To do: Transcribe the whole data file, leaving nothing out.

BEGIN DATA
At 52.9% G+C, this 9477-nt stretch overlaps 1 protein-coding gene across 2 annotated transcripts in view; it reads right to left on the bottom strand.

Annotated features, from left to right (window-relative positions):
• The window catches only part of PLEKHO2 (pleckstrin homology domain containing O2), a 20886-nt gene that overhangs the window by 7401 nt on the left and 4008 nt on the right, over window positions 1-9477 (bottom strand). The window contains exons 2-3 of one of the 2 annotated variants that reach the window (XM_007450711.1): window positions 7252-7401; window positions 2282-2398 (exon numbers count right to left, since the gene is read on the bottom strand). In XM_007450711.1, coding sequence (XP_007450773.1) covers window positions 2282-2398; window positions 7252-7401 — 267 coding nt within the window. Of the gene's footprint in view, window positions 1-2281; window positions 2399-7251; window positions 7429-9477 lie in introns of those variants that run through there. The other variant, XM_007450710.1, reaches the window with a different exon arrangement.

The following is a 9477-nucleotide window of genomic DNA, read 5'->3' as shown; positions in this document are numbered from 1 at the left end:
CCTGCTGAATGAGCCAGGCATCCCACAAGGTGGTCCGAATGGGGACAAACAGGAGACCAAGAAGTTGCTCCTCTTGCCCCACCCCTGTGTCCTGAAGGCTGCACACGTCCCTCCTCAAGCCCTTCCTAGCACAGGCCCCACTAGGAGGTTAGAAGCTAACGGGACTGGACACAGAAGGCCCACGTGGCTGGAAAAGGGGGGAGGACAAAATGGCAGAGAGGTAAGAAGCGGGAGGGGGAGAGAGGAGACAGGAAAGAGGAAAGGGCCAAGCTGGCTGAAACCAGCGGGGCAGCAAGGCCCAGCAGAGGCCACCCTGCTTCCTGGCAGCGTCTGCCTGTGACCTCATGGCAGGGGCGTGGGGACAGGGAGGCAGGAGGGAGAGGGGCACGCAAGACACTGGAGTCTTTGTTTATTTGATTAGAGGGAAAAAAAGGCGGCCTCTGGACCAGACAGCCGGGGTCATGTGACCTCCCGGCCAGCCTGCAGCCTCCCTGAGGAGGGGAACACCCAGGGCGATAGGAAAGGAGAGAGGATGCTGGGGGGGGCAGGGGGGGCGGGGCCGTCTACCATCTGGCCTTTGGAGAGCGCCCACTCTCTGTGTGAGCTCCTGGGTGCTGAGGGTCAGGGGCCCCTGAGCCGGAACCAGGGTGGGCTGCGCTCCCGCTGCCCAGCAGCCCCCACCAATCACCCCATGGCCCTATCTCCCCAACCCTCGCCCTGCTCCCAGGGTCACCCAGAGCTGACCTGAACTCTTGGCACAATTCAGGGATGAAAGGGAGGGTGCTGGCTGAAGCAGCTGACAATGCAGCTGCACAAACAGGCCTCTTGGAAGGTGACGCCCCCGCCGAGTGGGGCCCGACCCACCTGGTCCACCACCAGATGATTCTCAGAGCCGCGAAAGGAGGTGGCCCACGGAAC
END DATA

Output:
At 52.9% G+C, this 9477-nt stretch overlaps 1 protein-coding gene across 2 annotated transcripts in view; it reads right to left on the bottom strand.

Annotated features, from left to right (window-relative positions):
• The window catches only part of PLEKHO2 (pleckstrin homology domain containing O2), a 20886-nt gene that overhangs the window by 7401 nt on the left and 4008 nt on the right, over window positions 1-9477 (bottom strand). The window contains exons 2-3 of one of the 2 annotated variants that reach the window (XM_007450711.1): window positions 7252-7401; window positions 2282-2398 (exon numbers count right to left, since the gene is read on the bottom strand). In XM_007450711.1, coding sequence (XP_007450773.1) covers window positions 2282-2398; window positions 7252-7401 — 267 coding nt within the window. Of the gene's footprint in view, window positions 1-2281; window positions 2399-7251; window positions 7429-9477 lie in introns of those variants that run through there. The other variant, XM_007450710.1, reaches the window with a different exon arrangement.

The following is a 9477-nucleotide window of genomic DNA, read 5'->3' as shown; positions in this document are numbered from 1 at the left end:
CCTGCTGAATGAGCCAGGCATCCCACAAGGTGGTCCGAATGGGGACAAACAGGAGACCAAGAAGTTGCTCCTCTTGCCCCACCCCTGTGTCCTGAAGGCTGCACACGTCCCTCCTCAAGCCCTTCCTAGCACAGGCCCCACTAGGAGGTTAGAAGCTAACGGGACTGGACACAGAAGGCCCACGTGGCTGGAAAAGGGGGGAGGACAAAATGGCAGAGAGGTAAGAAGCGGGAGGGGGAGAGAGGAGACAGGAAAGAGGAAAGGGCCAAGCTGGCTGAAACCAGCGGGGCAGCAAGGCCCAGCAGAGGCCACCCTGCTTCCTGGCAGCGTCTGCCTGTGACCTCATGGCAGGGGCGTGGGGACAGGGAGGCAGGAGGGAGAGGGGCACGCAAGACACTGGAGTCTTTGTTTATTTGATTAGAGGGAAAAAAAGGCGGCCTCTGGACCAGACAGCCGGGGTCATGTGACCTCCCGGCCAGCCTGCAGCCTCCCTGAGGAGGGGAACACCCAGGGCGATAGGAAAGGAGAGAGGATGCTGGGGGGGGCAGGGGGGGCGGGGCCGTCTACCATCTGGCCTTTGGAGAGCGCCCACTCTCTGTGTGAGCTCCTGGGTGCTGAGGGTCAGGGGCCCCTGAGCCGGAACCAGGGTGGGCTGCGCTCCCGCTGCCCAGCAGCCCCCACCAATCACCCCATGGCCCTATCTCCCCAACCCTCGCCCTGCTCCCAGGGTCACCCAGAGCTGACCTGAACTCTTGGCACAATTCAGGGATGAAAGGGAGGGTGCTGGCTGAAGCAGCTGACAATGCAGCTGCACAAACAGGCCTCTTGGAAGGTGACGCCCCCGCCGAGTGGGGCCCGACCCACCTGGTCCACCACCAGATGATTCTCAGAGCCGCGAAAGGAGGTGGCCCACGGAAC